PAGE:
HomelessnessThe Race to End Homelessness

Maybe City Planners Think Your Arms Are Tired

By July 11, 2014 3 Comments

I’ve always thought of London as a friendly city. The only city to thrice host the Olympic Games, London hails itself as an welcoming destination city. That is, if you’re an Olympian, or a tourist. Not if you are experiencing homelessness. 

Recently, London installed spikes outside apartments to prevent anyone from sleeping on the ground. The instillation came about a month after one man was seen sleeping outside. The one-inch spikes are not the first of their kind, and are known to exist in other parts of the United Kingdom and Canada. London mayor Borris Johnson, to his credit, called the spikes not only “anti-homeless” but also “stupid.”

He was not the only one. You may have even seen the spikes on social media, as outrage spread across London and internationally. Perhaps it was the political shaming, or the large-scale social media blitz that protested the spikes, but news reports indicate they were removed earlier this week.

This is hardly the first example of creating an environment unsuitable for homelessness. If you have ever looked at a park bench or a subway stop and wondered why the city planners were so worried about people having a place to rest their arms, they probably weren’t. Benches with multiple armrests, divided only wide enough to sit, are too narrow to lay or sleep on, dissuading homeless people from staying the night.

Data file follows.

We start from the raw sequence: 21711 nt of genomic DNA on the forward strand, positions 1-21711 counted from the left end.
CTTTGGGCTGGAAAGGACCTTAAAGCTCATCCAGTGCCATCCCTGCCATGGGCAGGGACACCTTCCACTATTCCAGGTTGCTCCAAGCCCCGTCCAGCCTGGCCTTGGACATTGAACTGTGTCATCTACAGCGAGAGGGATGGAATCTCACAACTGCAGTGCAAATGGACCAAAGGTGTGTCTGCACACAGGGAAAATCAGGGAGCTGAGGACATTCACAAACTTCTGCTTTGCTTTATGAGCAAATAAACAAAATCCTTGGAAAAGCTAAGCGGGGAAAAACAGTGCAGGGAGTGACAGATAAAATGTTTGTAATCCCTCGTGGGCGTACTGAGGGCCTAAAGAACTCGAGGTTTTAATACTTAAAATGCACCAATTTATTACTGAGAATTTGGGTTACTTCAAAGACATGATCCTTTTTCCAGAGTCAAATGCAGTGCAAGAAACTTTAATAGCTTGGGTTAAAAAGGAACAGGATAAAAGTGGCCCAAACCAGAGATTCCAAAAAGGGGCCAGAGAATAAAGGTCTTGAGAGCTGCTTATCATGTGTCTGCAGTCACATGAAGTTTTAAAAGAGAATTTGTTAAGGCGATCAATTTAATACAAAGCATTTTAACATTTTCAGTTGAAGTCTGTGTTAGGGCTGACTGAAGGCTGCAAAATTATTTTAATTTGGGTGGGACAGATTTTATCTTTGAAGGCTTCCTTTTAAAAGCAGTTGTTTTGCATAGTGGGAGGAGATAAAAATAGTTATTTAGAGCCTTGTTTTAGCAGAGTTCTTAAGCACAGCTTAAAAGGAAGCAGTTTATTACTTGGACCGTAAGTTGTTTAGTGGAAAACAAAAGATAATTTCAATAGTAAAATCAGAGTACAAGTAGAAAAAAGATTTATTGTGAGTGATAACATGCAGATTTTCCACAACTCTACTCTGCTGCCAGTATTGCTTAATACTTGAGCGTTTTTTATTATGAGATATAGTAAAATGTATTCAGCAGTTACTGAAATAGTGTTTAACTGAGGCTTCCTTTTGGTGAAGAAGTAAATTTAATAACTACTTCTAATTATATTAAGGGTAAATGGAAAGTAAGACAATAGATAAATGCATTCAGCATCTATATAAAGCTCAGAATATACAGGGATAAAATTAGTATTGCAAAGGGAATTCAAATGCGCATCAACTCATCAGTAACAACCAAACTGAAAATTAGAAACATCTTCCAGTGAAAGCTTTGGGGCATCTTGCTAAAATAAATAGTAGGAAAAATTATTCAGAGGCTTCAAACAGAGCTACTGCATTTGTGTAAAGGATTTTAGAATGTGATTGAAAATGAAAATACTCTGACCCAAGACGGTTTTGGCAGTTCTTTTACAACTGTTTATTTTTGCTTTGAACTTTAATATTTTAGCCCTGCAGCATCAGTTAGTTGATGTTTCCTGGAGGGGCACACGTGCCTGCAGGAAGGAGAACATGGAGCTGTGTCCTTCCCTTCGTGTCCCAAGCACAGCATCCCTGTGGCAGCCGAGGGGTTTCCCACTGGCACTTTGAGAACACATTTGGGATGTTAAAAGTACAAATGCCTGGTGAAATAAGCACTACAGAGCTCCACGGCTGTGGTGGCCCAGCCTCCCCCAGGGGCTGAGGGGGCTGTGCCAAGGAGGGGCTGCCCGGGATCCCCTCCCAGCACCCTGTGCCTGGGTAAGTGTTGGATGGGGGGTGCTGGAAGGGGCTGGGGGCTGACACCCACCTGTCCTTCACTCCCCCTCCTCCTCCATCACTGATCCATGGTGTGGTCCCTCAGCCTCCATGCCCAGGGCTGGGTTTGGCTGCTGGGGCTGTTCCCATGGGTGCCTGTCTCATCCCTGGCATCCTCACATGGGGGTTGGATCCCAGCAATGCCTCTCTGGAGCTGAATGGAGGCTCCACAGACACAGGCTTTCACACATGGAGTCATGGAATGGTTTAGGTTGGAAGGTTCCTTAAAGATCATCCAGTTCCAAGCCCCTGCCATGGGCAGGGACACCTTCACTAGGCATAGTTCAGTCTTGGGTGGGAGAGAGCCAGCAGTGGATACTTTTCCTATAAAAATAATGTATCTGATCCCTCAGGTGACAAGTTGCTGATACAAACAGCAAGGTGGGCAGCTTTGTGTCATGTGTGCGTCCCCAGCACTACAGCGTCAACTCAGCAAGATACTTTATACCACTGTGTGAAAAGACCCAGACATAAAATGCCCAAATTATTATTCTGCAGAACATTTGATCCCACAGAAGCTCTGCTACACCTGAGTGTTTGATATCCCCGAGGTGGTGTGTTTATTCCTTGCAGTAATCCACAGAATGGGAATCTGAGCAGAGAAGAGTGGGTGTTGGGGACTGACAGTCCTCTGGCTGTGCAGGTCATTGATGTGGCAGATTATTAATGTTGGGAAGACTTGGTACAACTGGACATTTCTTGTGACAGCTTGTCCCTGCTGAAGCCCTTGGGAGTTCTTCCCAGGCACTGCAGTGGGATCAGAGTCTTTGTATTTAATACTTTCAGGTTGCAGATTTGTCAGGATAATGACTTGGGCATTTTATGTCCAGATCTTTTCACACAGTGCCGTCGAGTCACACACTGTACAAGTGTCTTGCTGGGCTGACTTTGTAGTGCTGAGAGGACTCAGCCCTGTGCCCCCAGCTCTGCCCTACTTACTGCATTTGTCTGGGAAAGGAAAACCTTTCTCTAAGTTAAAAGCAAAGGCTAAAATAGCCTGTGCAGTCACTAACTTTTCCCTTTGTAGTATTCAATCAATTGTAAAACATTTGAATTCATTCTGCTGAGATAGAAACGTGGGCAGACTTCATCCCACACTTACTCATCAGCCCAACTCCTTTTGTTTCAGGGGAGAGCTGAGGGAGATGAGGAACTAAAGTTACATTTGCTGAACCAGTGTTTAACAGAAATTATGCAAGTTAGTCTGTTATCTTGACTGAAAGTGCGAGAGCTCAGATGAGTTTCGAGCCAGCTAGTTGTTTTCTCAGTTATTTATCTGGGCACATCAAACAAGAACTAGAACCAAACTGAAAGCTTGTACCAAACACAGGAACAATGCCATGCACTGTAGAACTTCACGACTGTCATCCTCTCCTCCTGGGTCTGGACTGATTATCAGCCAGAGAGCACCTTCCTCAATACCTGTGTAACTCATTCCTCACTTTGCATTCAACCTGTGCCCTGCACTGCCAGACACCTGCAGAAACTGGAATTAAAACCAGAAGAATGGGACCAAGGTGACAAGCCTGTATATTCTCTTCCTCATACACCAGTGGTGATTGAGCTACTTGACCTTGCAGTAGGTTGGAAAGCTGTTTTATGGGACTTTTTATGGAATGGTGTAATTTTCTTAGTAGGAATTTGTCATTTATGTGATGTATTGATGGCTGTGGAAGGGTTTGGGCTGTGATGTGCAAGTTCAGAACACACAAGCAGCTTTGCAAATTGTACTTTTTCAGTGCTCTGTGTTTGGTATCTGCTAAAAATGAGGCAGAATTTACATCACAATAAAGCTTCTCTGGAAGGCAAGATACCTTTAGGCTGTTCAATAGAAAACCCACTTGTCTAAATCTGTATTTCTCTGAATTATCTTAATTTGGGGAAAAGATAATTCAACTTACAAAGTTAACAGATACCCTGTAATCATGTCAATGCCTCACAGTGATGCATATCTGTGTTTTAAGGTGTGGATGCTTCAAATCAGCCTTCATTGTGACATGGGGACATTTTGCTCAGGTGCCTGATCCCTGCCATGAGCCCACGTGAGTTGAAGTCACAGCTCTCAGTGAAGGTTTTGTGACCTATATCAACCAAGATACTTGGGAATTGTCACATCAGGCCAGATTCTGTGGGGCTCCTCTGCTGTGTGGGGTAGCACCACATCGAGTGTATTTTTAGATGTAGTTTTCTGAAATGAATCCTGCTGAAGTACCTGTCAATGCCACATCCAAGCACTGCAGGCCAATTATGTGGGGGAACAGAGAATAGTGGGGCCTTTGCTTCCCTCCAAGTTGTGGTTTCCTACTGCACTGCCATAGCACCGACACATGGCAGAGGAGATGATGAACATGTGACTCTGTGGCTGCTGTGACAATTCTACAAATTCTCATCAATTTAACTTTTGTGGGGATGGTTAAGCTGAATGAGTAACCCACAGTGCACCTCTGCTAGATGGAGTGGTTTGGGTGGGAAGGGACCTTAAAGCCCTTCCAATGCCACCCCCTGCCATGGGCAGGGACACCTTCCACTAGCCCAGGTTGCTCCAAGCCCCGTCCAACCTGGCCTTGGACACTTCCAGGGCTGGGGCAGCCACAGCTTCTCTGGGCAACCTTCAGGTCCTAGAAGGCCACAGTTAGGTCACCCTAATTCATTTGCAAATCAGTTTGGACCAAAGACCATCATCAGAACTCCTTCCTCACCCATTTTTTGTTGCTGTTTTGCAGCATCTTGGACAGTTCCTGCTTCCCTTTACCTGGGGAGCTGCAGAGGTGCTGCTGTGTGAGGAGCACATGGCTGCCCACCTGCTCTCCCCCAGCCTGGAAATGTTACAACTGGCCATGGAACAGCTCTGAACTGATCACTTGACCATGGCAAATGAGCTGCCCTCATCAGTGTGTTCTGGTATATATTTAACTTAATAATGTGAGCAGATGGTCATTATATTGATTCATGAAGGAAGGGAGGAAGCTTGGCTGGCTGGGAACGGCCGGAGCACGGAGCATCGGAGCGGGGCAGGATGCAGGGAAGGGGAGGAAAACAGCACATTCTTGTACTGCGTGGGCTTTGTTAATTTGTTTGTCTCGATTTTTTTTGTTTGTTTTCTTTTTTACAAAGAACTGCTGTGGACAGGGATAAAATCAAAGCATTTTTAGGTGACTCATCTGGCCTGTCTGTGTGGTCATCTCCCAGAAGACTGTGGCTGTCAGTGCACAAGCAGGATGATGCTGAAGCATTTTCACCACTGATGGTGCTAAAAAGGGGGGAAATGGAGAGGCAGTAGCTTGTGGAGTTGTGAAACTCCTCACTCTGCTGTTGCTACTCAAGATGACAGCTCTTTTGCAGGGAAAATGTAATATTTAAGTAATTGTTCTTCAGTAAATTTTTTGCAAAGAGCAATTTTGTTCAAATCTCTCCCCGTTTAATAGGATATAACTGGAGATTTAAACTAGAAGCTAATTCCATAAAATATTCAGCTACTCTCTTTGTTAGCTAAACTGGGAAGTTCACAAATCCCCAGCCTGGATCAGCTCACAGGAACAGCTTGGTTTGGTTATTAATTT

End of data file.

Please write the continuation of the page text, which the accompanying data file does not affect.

photo: TimberForm

Among all this techniques for making cities unwelcoming, a Canadian company created an installation that is both humanitarian and an act of advertising genius. Notice that not only do these city benches not have intrusive arm rests, but they actually prop open to create a temporary rain shelter. Inside are directions to a RainCity Housing, an organization that specializes in working with low-income individuals to meet basic needs.

vancouver homeless bus bench

photo: Huffington Post

Decisions as small as armrests matter greatly if that armrest ruins your bed for the evening. The steps we as city planners, politicians, social workers, and concerned citizen take to develop and improve our hometowns truly do affect the lives of many people, and these small injustices could easily go unnoticed if you are not the person impacted. This time, Toronto leads the way in providing both shelter and dignity to homeless individuals in Canada- perhaps other cities can also design a place for all residents, giving even the impoverished a place to call home.



Author Jasmine Arnold

Jasmine Arnold works at the Weinberg Housing and Resource Center, a shelter for Baltimorians experiencing homelessness. She is a Rhode Islander relocated to Baltimore by way of Bryn Mawr College in Pennsylvania, where she studied Sociology and Economics. Moving between states sparked an interest in comparing not only the local charms of each new place, but in understanding how cities tackle difficult social issues.

More posts by Jasmine Arnold

Join the discussion 3 Comments

  • richard martin says:

    As always, an education for the reader. Thanks.

  • Lena Roblinski says:

    Well Missy, you continue to open my eyes to what has always been there. Armrests to keep folks from stretching out for a whole- body rest? I never would have thought that was behind the reason for bench divisions. The people experiencing homelessness ( see, I use your phrase now) are blessed to have you chipping away on their behalf.

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